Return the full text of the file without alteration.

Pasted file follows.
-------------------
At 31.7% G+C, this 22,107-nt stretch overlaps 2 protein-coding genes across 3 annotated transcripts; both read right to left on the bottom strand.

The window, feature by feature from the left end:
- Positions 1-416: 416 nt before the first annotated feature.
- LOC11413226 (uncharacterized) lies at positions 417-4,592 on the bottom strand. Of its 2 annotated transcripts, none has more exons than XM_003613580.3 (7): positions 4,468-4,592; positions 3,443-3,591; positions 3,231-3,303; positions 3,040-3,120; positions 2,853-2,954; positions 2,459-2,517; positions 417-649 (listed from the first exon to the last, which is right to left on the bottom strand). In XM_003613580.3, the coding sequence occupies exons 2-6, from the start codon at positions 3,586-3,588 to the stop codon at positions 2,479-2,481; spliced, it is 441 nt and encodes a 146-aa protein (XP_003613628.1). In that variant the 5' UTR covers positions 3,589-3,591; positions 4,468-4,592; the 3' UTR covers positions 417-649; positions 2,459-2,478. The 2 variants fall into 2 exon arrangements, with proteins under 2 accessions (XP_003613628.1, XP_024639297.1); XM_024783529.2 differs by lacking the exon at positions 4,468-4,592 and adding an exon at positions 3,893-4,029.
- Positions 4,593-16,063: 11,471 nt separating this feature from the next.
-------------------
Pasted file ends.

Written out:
At 31.7% G+C, this 22,107-nt stretch overlaps 2 protein-coding genes across 3 annotated transcripts; both read right to left on the bottom strand.

The window, feature by feature from the left end:
- Positions 1-416: 416 nt before the first annotated feature.
- LOC11413226 (uncharacterized) lies at positions 417-4,592 on the bottom strand. Of its 2 annotated transcripts, none has more exons than XM_003613580.3 (7): positions 4,468-4,592; positions 3,443-3,591; positions 3,231-3,303; positions 3,040-3,120; positions 2,853-2,954; positions 2,459-2,517; positions 417-649 (listed from the first exon to the last, which is right to left on the bottom strand). In XM_003613580.3, the coding sequence occupies exons 2-6, from the start codon at positions 3,586-3,588 to the stop codon at positions 2,479-2,481; spliced, it is 441 nt and encodes a 146-aa protein (XP_003613628.1). In that variant the 5' UTR covers positions 3,589-3,591; positions 4,468-4,592; the 3' UTR covers positions 417-649; positions 2,459-2,478. The 2 variants fall into 2 exon arrangements, with proteins under 2 accessions (XP_003613628.1, XP_024639297.1); XM_024783529.2 differs by lacking the exon at positions 4,468-4,592 and adding an exon at positions 3,893-4,029.
- Positions 4,593-16,063: 11,471 nt separating this feature from the next.